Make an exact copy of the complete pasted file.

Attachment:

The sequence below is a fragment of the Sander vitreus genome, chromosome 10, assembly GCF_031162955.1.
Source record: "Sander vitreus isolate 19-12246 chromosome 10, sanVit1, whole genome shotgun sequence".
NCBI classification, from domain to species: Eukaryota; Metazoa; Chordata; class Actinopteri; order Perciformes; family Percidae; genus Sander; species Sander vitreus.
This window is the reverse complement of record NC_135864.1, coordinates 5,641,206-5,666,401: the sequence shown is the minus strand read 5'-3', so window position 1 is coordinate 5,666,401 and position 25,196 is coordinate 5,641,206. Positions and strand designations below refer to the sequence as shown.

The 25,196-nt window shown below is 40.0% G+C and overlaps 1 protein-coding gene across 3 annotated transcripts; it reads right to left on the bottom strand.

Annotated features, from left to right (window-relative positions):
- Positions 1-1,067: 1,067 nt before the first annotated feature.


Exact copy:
The sequence below is a fragment of the Sander vitreus genome, chromosome 10, assembly GCF_031162955.1.
Source record: "Sander vitreus isolate 19-12246 chromosome 10, sanVit1, whole genome shotgun sequence".
NCBI classification, from domain to species: Eukaryota; Metazoa; Chordata; class Actinopteri; order Perciformes; family Percidae; genus Sander; species Sander vitreus.
This window is the reverse complement of record NC_135864.1, coordinates 5,641,206-5,666,401: the sequence shown is the minus strand read 5'-3', so window position 1 is coordinate 5,666,401 and position 25,196 is coordinate 5,641,206. Positions and strand designations below refer to the sequence as shown.

The 25,196-nt window shown below is 40.0% G+C and overlaps 1 protein-coding gene across 3 annotated transcripts; it reads right to left on the bottom strand.

Annotated features, from left to right (window-relative positions):
- Positions 1-1,067: 1,067 nt before the first annotated feature.